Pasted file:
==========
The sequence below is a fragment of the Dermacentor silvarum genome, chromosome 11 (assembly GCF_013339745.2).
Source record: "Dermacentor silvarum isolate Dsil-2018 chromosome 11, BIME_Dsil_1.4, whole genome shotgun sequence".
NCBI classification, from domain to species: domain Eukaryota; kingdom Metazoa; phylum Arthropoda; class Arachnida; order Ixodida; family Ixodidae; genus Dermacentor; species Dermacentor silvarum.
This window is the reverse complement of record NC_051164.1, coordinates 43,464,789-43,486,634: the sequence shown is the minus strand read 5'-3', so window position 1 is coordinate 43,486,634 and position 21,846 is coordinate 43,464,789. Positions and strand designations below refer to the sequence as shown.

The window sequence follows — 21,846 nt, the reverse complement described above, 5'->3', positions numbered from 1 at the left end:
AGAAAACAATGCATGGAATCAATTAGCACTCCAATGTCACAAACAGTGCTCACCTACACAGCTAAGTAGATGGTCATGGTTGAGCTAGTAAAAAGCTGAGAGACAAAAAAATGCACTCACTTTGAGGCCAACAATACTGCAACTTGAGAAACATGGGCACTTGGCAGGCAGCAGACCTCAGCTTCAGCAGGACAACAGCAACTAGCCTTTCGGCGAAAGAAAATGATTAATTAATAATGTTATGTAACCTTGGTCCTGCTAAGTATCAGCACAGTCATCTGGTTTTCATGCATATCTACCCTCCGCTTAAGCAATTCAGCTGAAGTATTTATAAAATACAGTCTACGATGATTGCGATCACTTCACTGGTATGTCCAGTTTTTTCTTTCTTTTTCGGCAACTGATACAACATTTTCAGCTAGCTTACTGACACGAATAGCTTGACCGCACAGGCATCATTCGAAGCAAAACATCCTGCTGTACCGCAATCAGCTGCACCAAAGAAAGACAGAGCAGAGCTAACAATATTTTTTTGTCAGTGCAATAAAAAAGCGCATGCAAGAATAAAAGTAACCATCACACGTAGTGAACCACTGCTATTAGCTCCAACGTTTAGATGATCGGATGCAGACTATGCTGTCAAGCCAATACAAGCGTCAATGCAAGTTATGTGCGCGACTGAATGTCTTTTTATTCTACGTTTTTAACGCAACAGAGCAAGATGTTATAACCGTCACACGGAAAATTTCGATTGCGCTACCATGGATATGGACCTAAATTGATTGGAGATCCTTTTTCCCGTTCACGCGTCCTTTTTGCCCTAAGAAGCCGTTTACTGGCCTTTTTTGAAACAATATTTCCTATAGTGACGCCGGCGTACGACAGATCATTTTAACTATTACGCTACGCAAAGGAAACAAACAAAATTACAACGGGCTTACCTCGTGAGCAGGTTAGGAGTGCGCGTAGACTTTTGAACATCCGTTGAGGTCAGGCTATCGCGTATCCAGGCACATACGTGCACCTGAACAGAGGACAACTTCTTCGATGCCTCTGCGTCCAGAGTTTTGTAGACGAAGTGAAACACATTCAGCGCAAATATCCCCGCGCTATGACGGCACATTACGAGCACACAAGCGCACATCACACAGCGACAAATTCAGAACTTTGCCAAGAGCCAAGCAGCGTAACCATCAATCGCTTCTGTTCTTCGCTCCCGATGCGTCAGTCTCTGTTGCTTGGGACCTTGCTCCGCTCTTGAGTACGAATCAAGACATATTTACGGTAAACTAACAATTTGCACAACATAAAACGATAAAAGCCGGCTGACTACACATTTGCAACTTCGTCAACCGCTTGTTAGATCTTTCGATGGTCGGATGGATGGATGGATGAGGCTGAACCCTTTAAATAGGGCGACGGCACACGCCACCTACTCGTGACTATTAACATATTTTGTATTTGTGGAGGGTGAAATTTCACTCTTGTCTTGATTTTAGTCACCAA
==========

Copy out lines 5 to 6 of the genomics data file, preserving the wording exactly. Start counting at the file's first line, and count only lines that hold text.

The window sequence follows — 21,846 nt, the reverse complement described above, 5'->3', positions numbered from 1 at the left end:
AGAAAACAATGCATGGAATCAATTAGCACTCCAATGTCACAAACAGTGCTCACCTACACAGCTAAGTAGATGGTCATGGTTGAGCTAGTAAAAAGCTGAGAGACAAAAAAATGCACTCACTTTGAGGCCAACAATACTGCAACTTGAGAAACATGGGCACTTGGCAGGCAGCAGACCTCAGCTTCAGCAGGACAACAGCAACTAGCCTTTCGGCGAAAGAAAATGATTAATTAATAATGTTATGTAACCTTGGTCCTGCTAAGTATCAGCACAGTCATCTGGTTTTCATGCATATCTACCCTCCGCTTAAGCAATTCAGCTGAAGTATTTATAAAATACAGTCTACGATGATTGCGATCACTTCACTGGTATGTCCAGTTTTTTCTTTCTTTTTCGGCAACTGATACAACATTTTCAGCTAGCTTACTGACACGAATAGCTTGACCGCACAGGCATCATTCGAAGCAAAACATCCTGCTGTACCGCAATCAGCTGCACCAAAGAAAGACAGAGCAGAGCTAACAATATTTTTTTGTCAGTGCAATAAAAAAGCGCATGCAAGAATAAAAGTAACCATCACACGTAGTGAACCACTGCTATTAGCTCCAACGTTTAGATGATCGGATGCAGACTATGCTGTCAAGCCAATACAAGCGTCAATGCAAGTTATGTGCGCGACTGAATGTCTTTTTATTCTACGTTTTTAACGCAACAGAGCAAGATGTTATAACCGTCACACGGAAAATTTCGATTGCGCTACCATGGATATGGACCTAAATTGATTGGAGATCCTTTTTCCCGTTCACGCGTCCTTTTTGCCCTAAGAAGCCGTTTACTGGCCTTTTTTGAAACAATATTTCCTATAGTGACGCCGGCGTACGACAGATCATTTTAACTATTACGCTACGCAAAGGAAACAAACAAAATTACAACGGGCTTACCTCGTGAGCAGGTTAGGAGTGCGCGTAGACTTTTGAACATCCGTTGAGGTCAGGCTATCGCGTATCCAGGCACATACGTGCACCTGAACAGAGGACAACTTCTTCGATGCCTCTGCGTCCAGAGTTTTGTAGACGAAGTGAAACACATTCAGCGCAAATATCCCCGCGCTATGACGGCACATTACGAGCACACAAGCGCACATCACACAGCGACAAATTCAGAACTTTGCCAAGAGCCAAGCAGCGTAACCATCAATCGCTTCTGTTCTTCGCTCCCGATGCGTCAGTCTCTGTTGCTTGGGACCTTGCTCCGCTCTTGAGTACGAATCAAGACATATTTACGGTAAACTAACAATTTGCACAACATAAAACGATAAAAGCCGGCTGACTACACATTTGCAACTTCGTCAACCGCTTGTTAGATCTTTCGATGGTCGGATGGATGGATGGATGAGGCTGAACCCTTTAAATAGGGCGACGGCACACGCCACCTACTCGTGACTATTAACATATTTTGTATTTGTGGAGGGTGAAATTTCACTCTTGTCTTGATTTTAGTCACCAA